Anton Project Summaries


Identification of conformational transitions in the outward-facing structure of the sodium-coupled leucine transporter, LeuTAa. (TRAJECTORIES COMING SOON)

Description: The bacterial sodium-coupled leucine/alanine transporter LeuT is broadly used as a model system for studying the transport mechanism of neurotransmitters because of its structural and functional homology to mammalian transporters such as serotonin, dopamine, or norepinephrine transporters, and because of the resolution of its structure in different states. Although the binding sites (S1 for substrate, and Na1 and Na2 for two co-transported sodium ions) have been resolved, we still lack a mechanistic understanding of coupled Na+- and substrate-binding events. We present here results from extensive (>20 μs) unbiased molecular dynamics simulations generated using the latest computing technology. Simulations show that sodium binds initially the Na1 site, but not Na2, and, consistently, sodium unbinding/escape to the extracellular (EC) region first takes place at Na2, succeeded by Na1. Na2 diffusion back to the EC medium requires prior dissociation of substrate from S1. Significantly, Na+ binding (and unbinding) consistently involves a transient binding to a newly discovered site, Na1″, near S1, as an intermediate state. A robust sequence of substrate uptake events coupled to sodium bindings and translocations between those sites assisted by hydration emerges from the simulations: (i) bindings of a first Na+ to Na1″, translocation to Na1, a second Na+ to vacated Na1″ and then to Na2, and substrate to S1; (ii) rotation of Phe253 aromatic group to seclude the substrate from the EC region; and (iii) concerted tilting of TM1b and TM6a toward TM3 and TM8 to close the EC vestibule. {TRAJECTORIES COMING SOON}.

PI: Bahar, Ivet

Understanding the mechanics of energy conversion in Na​+ dependent co­transporters

Description: Membrane transport proteins that utilize a 5­helix inverted repeat motif have recently emerged as one of the largest structural classes of secondary active transporters. These membrane proteins are responsible for transporting small molecules such as amino acids and sugars across membranes. They use electrochemical gradients to concentrate these substrates via an alternating access mechanism originally outlined in the 1960s. This project aimed to understand several key aspects of this mechanism at the molecular level through simulations of the sodium­galactose co­transporter vSGLT.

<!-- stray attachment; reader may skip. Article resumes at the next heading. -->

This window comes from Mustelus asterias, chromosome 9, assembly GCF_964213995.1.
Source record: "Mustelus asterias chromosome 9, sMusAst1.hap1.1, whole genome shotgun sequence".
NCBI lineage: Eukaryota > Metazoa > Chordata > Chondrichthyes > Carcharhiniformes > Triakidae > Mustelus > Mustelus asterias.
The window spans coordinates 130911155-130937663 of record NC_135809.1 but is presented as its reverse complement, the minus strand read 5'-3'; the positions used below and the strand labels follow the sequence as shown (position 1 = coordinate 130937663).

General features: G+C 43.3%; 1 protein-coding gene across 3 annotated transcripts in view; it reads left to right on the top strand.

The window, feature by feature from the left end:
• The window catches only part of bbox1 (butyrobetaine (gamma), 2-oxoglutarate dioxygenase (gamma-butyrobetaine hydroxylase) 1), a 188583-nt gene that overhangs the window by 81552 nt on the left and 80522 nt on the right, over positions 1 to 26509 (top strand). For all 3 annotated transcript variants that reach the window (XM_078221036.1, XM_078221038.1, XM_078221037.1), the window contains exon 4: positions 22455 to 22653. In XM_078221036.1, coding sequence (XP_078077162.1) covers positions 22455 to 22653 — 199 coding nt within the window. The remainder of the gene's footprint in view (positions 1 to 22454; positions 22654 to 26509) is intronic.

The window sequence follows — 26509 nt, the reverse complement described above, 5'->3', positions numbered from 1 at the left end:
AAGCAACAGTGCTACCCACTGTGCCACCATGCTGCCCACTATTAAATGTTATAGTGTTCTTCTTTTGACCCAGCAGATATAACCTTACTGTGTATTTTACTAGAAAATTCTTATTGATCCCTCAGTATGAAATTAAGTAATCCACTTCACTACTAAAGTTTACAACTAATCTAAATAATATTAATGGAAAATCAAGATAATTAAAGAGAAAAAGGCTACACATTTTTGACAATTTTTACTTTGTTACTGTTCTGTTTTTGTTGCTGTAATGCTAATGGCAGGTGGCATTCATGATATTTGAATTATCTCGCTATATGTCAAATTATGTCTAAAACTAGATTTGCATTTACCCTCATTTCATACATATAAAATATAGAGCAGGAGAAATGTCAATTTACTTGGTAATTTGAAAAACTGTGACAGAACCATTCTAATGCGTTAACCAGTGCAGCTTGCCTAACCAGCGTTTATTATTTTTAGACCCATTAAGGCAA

PI: Grabe, Michael

Metabolite permeation and voltage-­gating of the mitochondrial channel VDAC

Description: Eukaryotic cells require efficient exchange of metabolites, such as ATP and ADP, between the mitochondria and the rest of the cell. This exchange is mediated by the most abundant protein in the outer mitochondrial membrane, the Voltage Dependent Anion Channel (VDAC), which governs the flux of anions, cations, and metabolites between the cytoplasm and the inter­membrane space of the mitochondria. In addition to its role in bioenergetics, VDAC modulates the organelle’s permeability implicating VDAC in the metabolic stress of cardiovascular disease, cancer and mitochondrial­dependent apoptotic cell death. Despite these vital roles, mitochondrial permeability and its regulation remain poorly understood. This project sought to determine whether ATP can permeate the crystalographic structure of mVDAC1, as well as to generally elucidate how the presence of ATP within the lumen of the channel effects the conduction properties of monovalent ions.

PI: Grabe, Michael

Evolutionary Pathways of Engineered Sitagliptinases through Microsecond Molecular Dynamics (TRAJECTORIES COMING SOON)